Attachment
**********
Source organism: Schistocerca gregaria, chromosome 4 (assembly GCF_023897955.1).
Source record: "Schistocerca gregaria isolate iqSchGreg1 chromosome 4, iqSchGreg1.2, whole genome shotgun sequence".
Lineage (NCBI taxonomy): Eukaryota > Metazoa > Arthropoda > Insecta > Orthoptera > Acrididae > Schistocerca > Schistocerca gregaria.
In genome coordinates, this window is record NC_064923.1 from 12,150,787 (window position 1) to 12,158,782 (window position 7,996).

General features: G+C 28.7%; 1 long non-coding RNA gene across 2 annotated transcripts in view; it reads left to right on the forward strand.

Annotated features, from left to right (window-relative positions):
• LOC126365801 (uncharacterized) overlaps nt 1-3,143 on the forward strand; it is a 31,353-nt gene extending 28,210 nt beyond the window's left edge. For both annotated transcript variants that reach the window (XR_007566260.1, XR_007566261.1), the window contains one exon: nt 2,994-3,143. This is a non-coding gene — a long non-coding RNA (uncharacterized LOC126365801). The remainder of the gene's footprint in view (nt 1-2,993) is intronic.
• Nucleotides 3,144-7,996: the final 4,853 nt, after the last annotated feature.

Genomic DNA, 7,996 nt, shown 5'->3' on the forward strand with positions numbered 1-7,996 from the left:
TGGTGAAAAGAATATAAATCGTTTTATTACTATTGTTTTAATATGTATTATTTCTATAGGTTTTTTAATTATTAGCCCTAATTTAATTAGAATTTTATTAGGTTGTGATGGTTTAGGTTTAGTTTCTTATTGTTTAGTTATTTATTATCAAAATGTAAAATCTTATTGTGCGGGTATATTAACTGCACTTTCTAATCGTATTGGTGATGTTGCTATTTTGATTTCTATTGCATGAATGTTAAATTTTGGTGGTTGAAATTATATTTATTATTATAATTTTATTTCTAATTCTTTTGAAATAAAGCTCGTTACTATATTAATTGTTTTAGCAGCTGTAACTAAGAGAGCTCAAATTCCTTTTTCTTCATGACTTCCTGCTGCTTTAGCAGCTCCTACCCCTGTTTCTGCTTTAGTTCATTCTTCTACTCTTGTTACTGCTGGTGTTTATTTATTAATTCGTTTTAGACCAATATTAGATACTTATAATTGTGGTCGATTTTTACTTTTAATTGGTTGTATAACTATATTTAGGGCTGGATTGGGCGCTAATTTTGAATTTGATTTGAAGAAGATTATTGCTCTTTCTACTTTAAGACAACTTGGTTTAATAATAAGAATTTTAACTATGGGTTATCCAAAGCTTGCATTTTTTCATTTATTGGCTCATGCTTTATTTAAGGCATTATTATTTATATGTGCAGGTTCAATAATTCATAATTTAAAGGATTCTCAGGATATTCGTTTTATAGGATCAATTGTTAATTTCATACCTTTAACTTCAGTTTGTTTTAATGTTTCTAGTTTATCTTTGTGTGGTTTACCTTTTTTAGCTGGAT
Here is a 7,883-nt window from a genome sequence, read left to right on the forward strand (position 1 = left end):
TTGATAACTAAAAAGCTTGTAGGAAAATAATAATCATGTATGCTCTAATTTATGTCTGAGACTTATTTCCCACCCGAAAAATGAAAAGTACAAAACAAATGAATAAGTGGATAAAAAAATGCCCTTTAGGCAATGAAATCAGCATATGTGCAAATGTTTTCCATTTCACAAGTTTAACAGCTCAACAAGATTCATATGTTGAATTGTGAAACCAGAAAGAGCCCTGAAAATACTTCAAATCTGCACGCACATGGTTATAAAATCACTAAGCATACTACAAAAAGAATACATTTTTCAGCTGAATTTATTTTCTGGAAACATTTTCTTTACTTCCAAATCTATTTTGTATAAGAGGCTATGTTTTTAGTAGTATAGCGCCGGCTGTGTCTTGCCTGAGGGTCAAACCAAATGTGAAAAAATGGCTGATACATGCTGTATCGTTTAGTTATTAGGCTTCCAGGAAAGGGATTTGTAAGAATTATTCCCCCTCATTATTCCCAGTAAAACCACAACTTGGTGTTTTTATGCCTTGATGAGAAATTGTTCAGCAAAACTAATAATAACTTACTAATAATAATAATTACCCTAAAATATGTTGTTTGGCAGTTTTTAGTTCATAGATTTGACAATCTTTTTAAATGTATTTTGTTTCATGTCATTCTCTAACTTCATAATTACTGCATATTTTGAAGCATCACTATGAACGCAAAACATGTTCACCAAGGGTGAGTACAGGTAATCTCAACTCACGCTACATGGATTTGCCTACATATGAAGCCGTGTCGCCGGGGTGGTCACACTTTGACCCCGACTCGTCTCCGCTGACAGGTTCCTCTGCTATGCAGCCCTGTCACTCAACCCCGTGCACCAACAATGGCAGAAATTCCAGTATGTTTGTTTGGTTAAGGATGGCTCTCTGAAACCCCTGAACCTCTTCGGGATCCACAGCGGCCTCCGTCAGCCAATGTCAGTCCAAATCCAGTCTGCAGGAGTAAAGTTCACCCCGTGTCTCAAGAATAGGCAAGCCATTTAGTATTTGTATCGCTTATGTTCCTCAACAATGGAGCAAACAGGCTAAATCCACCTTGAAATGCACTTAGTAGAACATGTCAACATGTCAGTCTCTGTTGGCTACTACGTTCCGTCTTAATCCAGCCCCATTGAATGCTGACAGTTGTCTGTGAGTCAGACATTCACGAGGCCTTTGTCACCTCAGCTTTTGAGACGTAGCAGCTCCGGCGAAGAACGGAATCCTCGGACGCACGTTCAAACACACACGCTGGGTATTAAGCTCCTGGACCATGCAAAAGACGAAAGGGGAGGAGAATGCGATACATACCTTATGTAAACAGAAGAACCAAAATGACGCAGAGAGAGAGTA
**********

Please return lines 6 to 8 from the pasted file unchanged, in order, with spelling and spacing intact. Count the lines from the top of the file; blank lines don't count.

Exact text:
Annotated features, from left to right (window-relative positions):
• LOC126365801 (uncharacterized) overlaps nt 1-3,143 on the forward strand; it is a 31,353-nt gene extending 28,210 nt beyond the window's left edge. For both annotated transcript variants that reach the window (XR_007566260.1, XR_007566261.1), the window contains one exon: nt 2,994-3,143. This is a non-coding gene — a long non-coding RNA (uncharacterized LOC126365801). The remainder of the gene's footprint in view (nt 1-2,993) is intronic.
• Nucleotides 3,144-7,996: the final 4,853 nt, after the last annotated feature.